23. If, upon the Decease of the Governor, no person be appointed by the Lords Proprietors to succeed him, then the Proprietors' Deputies shall meet and choose a Governor till a new Commission be sent from the Lords Proprietors, under their hands and Seals.
24. Ballotting shall be continued in all Elections of the Parliament, and in all other Cases where it can be conveniently used.
25. No man shall be permitted to be a Freeman of Carolina, or to have any Estate or habitation within it, that does not acknowledge a God, and that God is publicly and solemnly to be worshipped.
26. As the Country comes to be sufficiently planted and Distributed into fit Divisions, it shall belong to the Parliament to take care for the building of Churches and the public maintenance of Divines, to be Employed in the Exercise of Religion according to the Church of England, which, being the only true and orthodox, and the National Religion of the King's Dominions, is so also of Carolina; and therefore, it alone shall be allowed to receive public Maintenance by Grant of Parliament.
27. Any Seven or more persons agreeing in any Religion shall constitute a Church or Profession, to which they shall give some name to distinguish it from others.
28. The Terms of admittance and Communion with any Church of profession shall be written in a Book, and thereine be subscribed by all the Members of the said Church or Profession, which shall be kepy by the public Register of the Precinct wherein they reside.
29. The time of every one's subscription and admittance shall be dated in the said Book of religious Records.
30. In the Terms of Communion of every Church or Profession, these following shall be Three, without which no agreement or assembly of men upon pretence of Religion shall be accounted a Church or Profession within these Rules:
1. That there is a God.
31. No Person above Seventeen years of age shall have any benefits or protection of the Law, or be capable of any Place of profit or honour, who is not a Member of some Church or Profession, having his name recorded in some one, and but one religious Record at once.
32. No person of any Church or Profession shall Disturb or molest any Religious assembly.
33. No person whatsoever shall speak any thing in their Religious assembly Irreverently or seditiously of the Government or Governor or of State matters.
34. Any person subscribing the terms of Communion in the Record of the said Church or Profession before the Precinct Register and any Five Members of the said Church or Profession shall be thereby made a Member of the said Church or Profession.
35. Any perso striking out his own name out of any Religious Records, or his name being struck out by any officer thereunto authorized by Each Church or Profession respectively, shall cease to be a Member of that Church of Profession.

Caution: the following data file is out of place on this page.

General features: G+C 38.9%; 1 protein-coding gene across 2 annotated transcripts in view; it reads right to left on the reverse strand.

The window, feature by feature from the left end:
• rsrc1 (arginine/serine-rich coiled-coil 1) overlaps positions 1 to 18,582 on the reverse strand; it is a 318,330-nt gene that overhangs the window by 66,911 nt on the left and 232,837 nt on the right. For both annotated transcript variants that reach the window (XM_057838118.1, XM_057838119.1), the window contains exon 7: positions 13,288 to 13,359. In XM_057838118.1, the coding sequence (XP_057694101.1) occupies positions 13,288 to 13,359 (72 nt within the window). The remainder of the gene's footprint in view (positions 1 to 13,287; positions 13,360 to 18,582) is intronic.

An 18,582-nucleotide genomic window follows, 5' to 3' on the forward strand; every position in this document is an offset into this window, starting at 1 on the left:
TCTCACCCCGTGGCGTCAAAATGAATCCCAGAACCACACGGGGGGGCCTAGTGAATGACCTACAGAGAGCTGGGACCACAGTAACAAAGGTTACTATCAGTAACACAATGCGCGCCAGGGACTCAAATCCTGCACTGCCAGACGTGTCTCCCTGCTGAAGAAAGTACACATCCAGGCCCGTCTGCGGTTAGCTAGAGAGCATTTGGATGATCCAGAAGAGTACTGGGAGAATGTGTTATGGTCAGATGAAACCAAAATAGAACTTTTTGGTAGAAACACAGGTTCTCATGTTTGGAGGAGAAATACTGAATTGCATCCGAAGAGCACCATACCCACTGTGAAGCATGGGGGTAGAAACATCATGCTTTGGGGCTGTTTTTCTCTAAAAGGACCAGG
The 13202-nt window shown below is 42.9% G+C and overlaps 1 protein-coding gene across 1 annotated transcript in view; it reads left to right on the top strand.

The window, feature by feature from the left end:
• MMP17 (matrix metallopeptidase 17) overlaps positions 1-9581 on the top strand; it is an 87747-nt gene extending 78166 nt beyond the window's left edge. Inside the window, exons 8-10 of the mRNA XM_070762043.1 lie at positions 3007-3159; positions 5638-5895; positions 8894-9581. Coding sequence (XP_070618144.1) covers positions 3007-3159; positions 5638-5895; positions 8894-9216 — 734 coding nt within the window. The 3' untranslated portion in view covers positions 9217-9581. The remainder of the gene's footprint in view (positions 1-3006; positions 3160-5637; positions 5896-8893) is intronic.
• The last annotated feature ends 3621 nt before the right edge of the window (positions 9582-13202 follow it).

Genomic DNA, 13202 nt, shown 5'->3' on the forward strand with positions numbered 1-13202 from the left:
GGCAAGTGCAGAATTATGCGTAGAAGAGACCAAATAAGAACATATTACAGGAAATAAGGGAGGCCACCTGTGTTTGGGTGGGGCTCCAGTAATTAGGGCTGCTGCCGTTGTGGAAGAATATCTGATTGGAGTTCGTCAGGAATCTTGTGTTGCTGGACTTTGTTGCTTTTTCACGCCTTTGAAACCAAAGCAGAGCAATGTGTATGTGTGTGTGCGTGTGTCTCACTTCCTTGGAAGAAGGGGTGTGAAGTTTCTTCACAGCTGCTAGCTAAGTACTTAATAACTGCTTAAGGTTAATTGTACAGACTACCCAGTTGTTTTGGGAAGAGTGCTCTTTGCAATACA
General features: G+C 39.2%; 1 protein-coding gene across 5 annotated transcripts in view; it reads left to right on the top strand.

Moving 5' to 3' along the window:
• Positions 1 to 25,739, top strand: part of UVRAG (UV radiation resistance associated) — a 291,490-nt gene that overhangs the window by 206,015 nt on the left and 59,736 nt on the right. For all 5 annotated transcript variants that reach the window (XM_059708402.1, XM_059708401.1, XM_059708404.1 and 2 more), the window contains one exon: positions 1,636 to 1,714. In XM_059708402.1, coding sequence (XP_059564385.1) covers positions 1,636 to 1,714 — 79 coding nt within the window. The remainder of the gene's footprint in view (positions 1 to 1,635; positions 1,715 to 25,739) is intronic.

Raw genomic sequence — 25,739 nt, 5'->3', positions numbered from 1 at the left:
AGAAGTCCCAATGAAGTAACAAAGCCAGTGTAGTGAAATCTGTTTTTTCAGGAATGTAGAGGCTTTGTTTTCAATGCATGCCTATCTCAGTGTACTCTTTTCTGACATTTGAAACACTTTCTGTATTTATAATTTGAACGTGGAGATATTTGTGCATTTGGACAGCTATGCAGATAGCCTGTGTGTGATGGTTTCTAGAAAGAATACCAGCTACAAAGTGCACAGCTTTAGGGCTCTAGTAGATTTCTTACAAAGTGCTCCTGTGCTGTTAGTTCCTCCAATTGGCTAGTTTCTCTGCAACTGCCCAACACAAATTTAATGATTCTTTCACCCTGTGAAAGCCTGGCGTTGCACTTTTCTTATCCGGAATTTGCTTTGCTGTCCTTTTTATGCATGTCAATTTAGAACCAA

36. No man shall use any reproachful, reviling, or abusive Language against the Religion of any Church or Profession, that being the certain way of disturbing the Peace, and of hindering the conversion of any to the Truth, by Engaging them in quarrels and animosities, to the hatred of the Professors and that Profession, which otherwise they may be brought to assent to.
37. Since Charity obliges us to wish well to the Souls of all Men, and Religion ought to alter nothing in any man's civil Estate or Right, it shall be Lawful for Slaves, as well as others, to enter themselves and be of what Church or profession any of them shall think best, and thereof be as fully Members as any Freeman. But yet, no Slave shall hereby be Exempted from that Civil Dominion his Master has over him, but be in all other things in the same State and condition he was in before.
38. Assemblies, upon what pretence soever of Religion, not observing and performing the abovesaid Rules shall nto be Esteemed as Churches, but unlawful Meetings, and be punished as other Riots.
39. No person whatsoever shall disturb, molest, or persecute another for his Speculative opinions in Religion or his way of worship.
40. Every Freeman of Carolina shall have absolute power and authority over his Negro slaves, of what opinion or Religion soever.
41. Any person at his Admittance into any officer, or Place of Trust whatsoever, shall subscribe these Fundamental Constitutions in this Form:
I, A.B., do promise to bear faith and true allegiance to our Sovereign Lord King William; and will be true and faithful to the Palatine and Lords Proprietors of Carolina, their heirs and Successors; and, with my utmost power, will defend them and maintain the Government, according to this Establishment in thes Fundamenta Constitutions.
These Fundament Constitutions, in number Forty-one, anbd every part thereof, shall be, and remain, the Inviolable Form and Rule of Government of Carolina, for ever. Witness, out hands and Seals, this Eleventh day of April, 1698.